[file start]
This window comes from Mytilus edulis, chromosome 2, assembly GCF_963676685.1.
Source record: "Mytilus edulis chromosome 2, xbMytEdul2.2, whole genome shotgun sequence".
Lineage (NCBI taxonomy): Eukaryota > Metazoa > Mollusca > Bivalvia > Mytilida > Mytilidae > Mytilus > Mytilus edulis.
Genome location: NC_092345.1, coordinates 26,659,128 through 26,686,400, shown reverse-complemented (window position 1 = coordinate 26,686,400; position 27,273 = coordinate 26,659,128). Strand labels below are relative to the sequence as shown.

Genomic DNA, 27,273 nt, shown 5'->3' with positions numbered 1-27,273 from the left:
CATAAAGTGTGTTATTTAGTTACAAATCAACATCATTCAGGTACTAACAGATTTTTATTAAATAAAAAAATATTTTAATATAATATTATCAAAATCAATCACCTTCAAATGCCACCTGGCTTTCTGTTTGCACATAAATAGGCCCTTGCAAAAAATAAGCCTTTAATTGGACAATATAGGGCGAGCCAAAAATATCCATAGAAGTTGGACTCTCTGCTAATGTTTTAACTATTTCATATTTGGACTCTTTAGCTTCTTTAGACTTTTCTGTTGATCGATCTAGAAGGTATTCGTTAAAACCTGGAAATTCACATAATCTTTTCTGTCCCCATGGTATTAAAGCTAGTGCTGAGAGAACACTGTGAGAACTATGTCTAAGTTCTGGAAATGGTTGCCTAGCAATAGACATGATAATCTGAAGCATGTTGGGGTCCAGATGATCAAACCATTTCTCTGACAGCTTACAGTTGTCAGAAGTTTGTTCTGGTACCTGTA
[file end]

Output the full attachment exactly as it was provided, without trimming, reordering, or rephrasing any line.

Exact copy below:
This window comes from Mytilus edulis, chromosome 2, assembly GCF_963676685.1.
Source record: "Mytilus edulis chromosome 2, xbMytEdul2.2, whole genome shotgun sequence".
Lineage (NCBI taxonomy): Eukaryota > Metazoa > Mollusca > Bivalvia > Mytilida > Mytilidae > Mytilus > Mytilus edulis.
Genome location: NC_092345.1, coordinates 26,659,128 through 26,686,400, shown reverse-complemented (window position 1 = coordinate 26,686,400; position 27,273 = coordinate 26,659,128). Strand labels below are relative to the sequence as shown.

Genomic DNA, 27,273 nt, shown 5'->3' with positions numbered 1-27,273 from the left:
CATAAAGTGTGTTATTTAGTTACAAATCAACATCATTCAGGTACTAACAGATTTTTATTAAATAAAAAAATATTTTAATATAATATTATCAAAATCAATCACCTTCAAATGCCACCTGGCTTTCTGTTTGCACATAAATAGGCCCTTGCAAAAAATAAGCCTTTAATTGGACAATATAGGGCGAGCCAAAAATATCCATAGAAGTTGGACTCTCTGCTAATGTTTTAACTATTTCATATTTGGACTCTTTAGCTTCTTTAGACTTTTCTGTTGATCGATCTAGAAGGTATTCGTTAAAACCTGGAAATTCACATAATCTTTTCTGTCCCCATGGTATTAAAGCTAGTGCTGAGAGAACACTGTGAGAACTATGTCTAAGTTCTGGAAATGGTTGCCTAGCAATAGACATGATAATCTGAAGCATGTTGGGGTCCAGATGATCAAACCATTTCTCTGACAGCTTACAGTTGTCAGAAGTTTGTTCTGGTACCTGTA